FIG. 6 illustrates an exemplary search as it progresses through a part of the road network 100 of FIG. 1. For this example, assume that the origin is at node 118 and that the destination is along segment 140. Note that the origin is located in an isolated portion of the road network 220. Recall, an isolated portion of the road network may include a road network that is grouped in a certain way to have one or more segments entering and/or exiting the isolated network to connect with the road network. According to the above route calculation procedure, an OUTBOUND search tree is initiated at node 118 (the origin) and proceeds out of the isolated portion of the road network 220 to node 120, in the direction of arrow of 224. At node 120, successor segments 122 and 126 are retrieved such as by a function call in navigation program (116 in FIG. 2). Accordingly, the OUTBOUND search tree may further explore each successor segment 122 and 126. However for purposes of illustration, assume now that the search further explores segment 126 in the direction of arrow 226.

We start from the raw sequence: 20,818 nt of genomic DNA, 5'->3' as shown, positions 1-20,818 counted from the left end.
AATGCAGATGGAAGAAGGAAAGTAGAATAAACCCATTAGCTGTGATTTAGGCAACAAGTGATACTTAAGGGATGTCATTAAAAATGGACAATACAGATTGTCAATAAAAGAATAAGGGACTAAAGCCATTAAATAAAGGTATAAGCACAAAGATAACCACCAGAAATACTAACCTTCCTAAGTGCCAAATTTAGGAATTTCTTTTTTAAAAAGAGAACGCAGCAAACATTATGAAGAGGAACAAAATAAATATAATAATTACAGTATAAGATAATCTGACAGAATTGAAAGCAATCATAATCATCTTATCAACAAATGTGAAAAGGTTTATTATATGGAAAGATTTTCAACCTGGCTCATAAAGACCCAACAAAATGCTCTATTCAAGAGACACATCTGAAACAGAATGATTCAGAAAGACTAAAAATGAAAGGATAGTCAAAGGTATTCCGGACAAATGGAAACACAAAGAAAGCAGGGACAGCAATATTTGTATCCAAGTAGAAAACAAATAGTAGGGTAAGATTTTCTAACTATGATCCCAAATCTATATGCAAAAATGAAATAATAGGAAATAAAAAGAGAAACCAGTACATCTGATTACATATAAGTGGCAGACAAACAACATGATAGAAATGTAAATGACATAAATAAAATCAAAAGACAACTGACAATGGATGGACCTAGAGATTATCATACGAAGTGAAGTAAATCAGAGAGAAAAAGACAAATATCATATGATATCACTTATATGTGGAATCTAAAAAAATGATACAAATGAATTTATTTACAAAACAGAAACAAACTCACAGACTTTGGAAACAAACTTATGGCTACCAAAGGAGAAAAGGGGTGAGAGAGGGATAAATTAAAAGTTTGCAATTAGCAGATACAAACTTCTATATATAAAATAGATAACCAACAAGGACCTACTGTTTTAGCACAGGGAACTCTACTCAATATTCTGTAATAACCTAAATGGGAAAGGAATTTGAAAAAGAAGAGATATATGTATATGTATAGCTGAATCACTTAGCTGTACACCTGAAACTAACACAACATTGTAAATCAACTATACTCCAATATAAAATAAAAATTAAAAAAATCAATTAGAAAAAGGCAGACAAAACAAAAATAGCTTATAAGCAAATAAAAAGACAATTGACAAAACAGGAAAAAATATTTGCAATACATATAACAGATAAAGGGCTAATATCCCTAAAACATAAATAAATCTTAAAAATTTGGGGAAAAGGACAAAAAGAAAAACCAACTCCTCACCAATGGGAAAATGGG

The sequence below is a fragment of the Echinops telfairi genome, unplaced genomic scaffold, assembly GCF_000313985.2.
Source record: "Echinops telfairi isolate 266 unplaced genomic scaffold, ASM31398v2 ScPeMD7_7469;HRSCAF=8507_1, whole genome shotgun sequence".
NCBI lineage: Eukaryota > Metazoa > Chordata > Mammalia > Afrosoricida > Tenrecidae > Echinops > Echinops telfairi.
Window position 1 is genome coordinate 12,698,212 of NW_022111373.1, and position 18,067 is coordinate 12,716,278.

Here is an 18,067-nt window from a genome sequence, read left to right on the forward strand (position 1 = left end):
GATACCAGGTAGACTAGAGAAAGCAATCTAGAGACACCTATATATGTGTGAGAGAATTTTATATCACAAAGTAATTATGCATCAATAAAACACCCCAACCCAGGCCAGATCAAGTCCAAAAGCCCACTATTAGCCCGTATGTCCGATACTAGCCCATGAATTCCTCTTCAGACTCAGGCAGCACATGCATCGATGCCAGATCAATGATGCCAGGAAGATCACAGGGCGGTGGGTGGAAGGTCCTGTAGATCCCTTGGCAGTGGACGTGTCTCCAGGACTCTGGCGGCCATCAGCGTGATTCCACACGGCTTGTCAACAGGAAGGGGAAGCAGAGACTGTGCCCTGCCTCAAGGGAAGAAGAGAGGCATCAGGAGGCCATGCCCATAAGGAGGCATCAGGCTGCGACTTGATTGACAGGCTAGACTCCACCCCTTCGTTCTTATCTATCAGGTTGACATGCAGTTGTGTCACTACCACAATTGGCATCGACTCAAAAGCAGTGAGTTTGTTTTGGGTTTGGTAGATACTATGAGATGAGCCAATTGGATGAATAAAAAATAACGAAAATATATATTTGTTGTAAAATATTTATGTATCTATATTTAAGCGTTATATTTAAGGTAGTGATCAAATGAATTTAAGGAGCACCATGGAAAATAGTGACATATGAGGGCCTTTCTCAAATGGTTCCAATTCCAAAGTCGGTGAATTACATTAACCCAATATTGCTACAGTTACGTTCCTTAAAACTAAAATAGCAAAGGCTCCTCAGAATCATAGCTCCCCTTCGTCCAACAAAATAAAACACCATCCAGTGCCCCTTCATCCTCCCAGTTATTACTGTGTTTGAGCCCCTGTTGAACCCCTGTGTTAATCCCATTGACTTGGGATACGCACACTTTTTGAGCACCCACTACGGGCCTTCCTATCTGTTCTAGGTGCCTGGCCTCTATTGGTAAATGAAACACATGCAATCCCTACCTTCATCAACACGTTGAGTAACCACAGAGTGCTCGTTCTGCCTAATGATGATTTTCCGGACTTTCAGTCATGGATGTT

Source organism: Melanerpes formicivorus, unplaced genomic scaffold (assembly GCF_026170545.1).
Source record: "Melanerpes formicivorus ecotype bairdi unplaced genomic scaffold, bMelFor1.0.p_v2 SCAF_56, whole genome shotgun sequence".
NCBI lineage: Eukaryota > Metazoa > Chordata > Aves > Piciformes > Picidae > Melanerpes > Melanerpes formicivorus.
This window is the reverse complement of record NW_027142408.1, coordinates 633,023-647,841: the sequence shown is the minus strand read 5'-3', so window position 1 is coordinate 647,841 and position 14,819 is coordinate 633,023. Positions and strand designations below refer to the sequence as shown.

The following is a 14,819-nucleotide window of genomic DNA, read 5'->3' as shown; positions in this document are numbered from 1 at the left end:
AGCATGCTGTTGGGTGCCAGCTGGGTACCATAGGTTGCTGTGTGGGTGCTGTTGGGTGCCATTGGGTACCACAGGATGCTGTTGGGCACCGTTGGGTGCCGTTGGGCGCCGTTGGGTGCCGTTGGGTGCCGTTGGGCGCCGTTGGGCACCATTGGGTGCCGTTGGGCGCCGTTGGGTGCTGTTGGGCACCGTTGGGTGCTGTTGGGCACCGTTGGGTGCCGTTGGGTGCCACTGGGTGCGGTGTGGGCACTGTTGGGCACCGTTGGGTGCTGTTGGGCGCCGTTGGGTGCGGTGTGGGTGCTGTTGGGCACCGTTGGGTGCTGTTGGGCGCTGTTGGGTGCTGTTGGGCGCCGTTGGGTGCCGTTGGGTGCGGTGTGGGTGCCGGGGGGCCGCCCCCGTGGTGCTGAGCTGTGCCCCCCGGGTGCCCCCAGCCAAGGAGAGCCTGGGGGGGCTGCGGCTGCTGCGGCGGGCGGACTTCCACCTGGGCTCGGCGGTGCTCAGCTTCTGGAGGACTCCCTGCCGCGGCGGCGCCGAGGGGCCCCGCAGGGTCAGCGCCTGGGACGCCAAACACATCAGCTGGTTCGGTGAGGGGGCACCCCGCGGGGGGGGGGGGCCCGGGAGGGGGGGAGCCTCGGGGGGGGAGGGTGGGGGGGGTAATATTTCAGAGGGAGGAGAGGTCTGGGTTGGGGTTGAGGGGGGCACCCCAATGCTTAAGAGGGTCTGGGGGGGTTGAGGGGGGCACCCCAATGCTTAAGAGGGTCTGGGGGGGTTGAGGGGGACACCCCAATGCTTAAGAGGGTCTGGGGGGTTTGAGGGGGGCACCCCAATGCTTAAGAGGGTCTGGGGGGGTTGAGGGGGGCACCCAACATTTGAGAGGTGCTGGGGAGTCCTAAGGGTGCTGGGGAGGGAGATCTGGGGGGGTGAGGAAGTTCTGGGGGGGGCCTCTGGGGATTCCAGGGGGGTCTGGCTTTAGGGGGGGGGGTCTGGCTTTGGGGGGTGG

At node 132, the OUTBOUND search retrieves successor segments 130 and 138. The data structure that represents segment 130 identifies segment 130 as a NOS segment. (Recall from the second example above that the segment 130 is a NOS segment.) Consequently, the OUTBOUND search does not explore segment 130 or any of the segment's successors 140 and 144 because they lead to a dead-end or termination point. The OUTBOUND search carries forward its search by exploring segment 138.

An INBOUND search is initiated at node 142 and in the direction of the arrow of 228, the INBOUND search arrives at node 134. The successor segments 130 and 144 of segment 140 at node 134 are obtained. The successor segment 144 is identified as an NOS segment from node 134 to node 146, so the INBOUND search does not explore segment 144. The INBOUND search then determines that segment 130 is a NOS segment from node 132 to node 134, which means also that it is an exit from node 134 to node 132. Thus, the INBOUND search leaves segment 130 at node 132.